I would like to finish by paying tribute to the vital work of the men and women of the intelligence and law enforcement community, whose work is not always known, whose successes often go unrecognised and whose efforts day in and day out are fundamental to keeping everyone in this country safe. I commend this statement to the House.
I thank the Home Secretary for her statement and join her in paying tribute to the agencies and police and the vital work that they do to keep us safe. Because their work is so important, they need a robust and up-to-date legal framework for that work, and that is what they want as well. Their job is to protect our liberty as well as our security in a democracy.
I strongly welcome the publication of David Anderson’s report, which we all need to consider in detail. We called for the report in our amendment to the emergency legislation last summer, and we did so because we believed that the existing framework was no longer fit for purpose. The Intelligence and Security Committee has also called for a new framework. Technology has moved on, but neither the law nor the oversight has. The law is, in David Anderson’s words,
“incomprehensible to all but a tiny band of initiates...and—in the long run—intolerable.”
Reforms are needed. First, as the report confirms, it is clear that proportionate surveillance and interception are vital to saving lives and to averting and disrupting dreadful attacks. The Home Secretary is right to highlight the changing threats, and communications data have been used to tackle some awful crimes. The report refers to a case in which the US authorities found a movie file of a woman sexually abusing a four-month-old girl. Communications data were used to track the source of an email to a man in Northampton and, as a result, he and his girlfriend were convicted of serious sexual abuse of three children, all less than four years old. There is no doubt therefore that powers are needed and that they need to keep up with new technology. We cannot allow the sunset clause to let existing powers lapse without new legislation in their place.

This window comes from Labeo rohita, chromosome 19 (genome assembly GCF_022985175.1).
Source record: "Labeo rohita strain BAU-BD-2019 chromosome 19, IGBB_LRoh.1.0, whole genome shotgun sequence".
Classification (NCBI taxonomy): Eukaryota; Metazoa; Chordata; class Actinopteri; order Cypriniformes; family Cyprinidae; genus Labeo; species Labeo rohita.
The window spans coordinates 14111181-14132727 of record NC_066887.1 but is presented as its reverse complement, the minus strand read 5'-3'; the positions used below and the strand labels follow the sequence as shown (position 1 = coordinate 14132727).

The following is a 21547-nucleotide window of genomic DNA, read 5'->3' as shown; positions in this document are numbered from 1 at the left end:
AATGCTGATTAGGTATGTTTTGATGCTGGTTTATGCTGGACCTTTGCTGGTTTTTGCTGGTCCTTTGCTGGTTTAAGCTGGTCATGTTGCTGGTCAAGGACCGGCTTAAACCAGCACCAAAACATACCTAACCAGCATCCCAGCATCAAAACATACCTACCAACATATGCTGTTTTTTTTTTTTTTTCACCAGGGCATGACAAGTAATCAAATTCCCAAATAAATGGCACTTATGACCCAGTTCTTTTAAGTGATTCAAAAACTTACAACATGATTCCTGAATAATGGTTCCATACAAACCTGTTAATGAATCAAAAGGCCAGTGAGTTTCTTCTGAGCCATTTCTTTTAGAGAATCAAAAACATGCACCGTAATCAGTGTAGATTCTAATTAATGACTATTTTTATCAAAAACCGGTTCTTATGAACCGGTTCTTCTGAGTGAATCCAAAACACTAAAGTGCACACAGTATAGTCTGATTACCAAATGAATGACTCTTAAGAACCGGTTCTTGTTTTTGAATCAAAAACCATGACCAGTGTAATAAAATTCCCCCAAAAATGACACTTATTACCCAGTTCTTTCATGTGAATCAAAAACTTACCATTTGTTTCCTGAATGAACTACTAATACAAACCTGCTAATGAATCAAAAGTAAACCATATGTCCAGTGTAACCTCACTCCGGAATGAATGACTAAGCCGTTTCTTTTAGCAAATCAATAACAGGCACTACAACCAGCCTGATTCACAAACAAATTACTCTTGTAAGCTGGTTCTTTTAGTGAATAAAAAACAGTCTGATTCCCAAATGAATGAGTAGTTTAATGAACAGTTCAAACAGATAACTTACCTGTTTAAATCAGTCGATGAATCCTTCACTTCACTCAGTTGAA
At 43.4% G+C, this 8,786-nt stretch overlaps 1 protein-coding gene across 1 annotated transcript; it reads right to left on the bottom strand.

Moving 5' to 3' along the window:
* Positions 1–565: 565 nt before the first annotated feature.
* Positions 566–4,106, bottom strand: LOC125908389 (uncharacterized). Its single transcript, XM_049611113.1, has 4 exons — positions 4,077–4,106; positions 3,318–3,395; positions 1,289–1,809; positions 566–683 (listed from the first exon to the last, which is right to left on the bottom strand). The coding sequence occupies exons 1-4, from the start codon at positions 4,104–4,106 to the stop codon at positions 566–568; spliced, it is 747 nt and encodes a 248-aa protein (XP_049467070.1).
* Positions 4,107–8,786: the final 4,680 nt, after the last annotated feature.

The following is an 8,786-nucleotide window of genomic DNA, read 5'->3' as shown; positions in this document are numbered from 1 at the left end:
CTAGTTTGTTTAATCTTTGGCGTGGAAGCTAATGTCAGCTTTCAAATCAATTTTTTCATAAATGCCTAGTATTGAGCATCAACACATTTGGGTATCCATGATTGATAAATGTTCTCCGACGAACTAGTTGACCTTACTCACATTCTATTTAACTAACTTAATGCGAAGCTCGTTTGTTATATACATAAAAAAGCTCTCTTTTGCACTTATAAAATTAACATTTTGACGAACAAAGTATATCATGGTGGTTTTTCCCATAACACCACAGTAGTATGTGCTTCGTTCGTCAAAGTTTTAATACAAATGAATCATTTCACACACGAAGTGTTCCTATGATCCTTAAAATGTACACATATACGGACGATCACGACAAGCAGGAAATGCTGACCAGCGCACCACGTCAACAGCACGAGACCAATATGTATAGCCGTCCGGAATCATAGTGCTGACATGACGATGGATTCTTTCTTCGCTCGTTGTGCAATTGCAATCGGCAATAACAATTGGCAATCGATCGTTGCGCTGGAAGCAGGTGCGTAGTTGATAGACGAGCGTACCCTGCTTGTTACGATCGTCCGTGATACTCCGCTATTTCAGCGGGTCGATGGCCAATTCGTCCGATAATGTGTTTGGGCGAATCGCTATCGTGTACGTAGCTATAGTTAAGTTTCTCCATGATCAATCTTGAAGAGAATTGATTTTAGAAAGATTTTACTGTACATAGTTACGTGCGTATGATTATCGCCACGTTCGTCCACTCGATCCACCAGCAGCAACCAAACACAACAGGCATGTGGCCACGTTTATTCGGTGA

Secondly, we have argued that, alongside strong powers, we need strong checks and balances and significantly stronger oversight of how the system works. I welcome the report’s proposals to strengthen oversight by introducing a new, stronger independent surveillance and intelligence commission, merging the existing system of commissioners, which I have long argued is not strong or transparent enough, and by introducing judicial authorisation of warrants. Both would be important steps, but their detail needs to be right, so that they do not add delays to urgent processes or detract from the Home Secretary’s wider responsibility to assess risks to national security and be answerable to Parliament. I believe that those reforms would strengthen the legitimacy of a long-term framework, and I urge the Home Secretary to consider and agree to them.
Thirdly, the report confirms some of the problems with the original draft Communications Data Bill, which the Joint Committee that scrutinised it at the time stated was too widely drawn—we agreed. David Anderson says:
“There should be no question of progressing proposals for the compulsory retention of third party data before a compelling operational case for it has been made out (as it has not been to date)”.
I agree with David Anderson and, again, I urge the Home Secretary to accept that recommendation.
I welcome the points that the Home Secretary made about a future investigatory powers Bill based in large part on David Anderson’s report being subject to pre-legislative scrutiny by a Joint Committee of both Houses and about how we will have the opportunity for cross-party debate. I also urge her to ask the business managers to schedule a day’s debate on the Anderson report, so that Members of all parties may discuss it fully and to foster a wider public debate to get the widest possible consent and legitimacy for the new framework. There has been a wider public debate in other countries, including the US, than there has so far been here.
Finally, David Anderson’s report calls for greater public avowal and transparency of capabilities and legal powers. Everyone understands that many national security operations need to be secret to be effective, but I urge the Home Secretary to consider that recommendation closely, too, as there needs to be sufficient transparency for us in Parliament to take responsible decisions on getting the legislation right.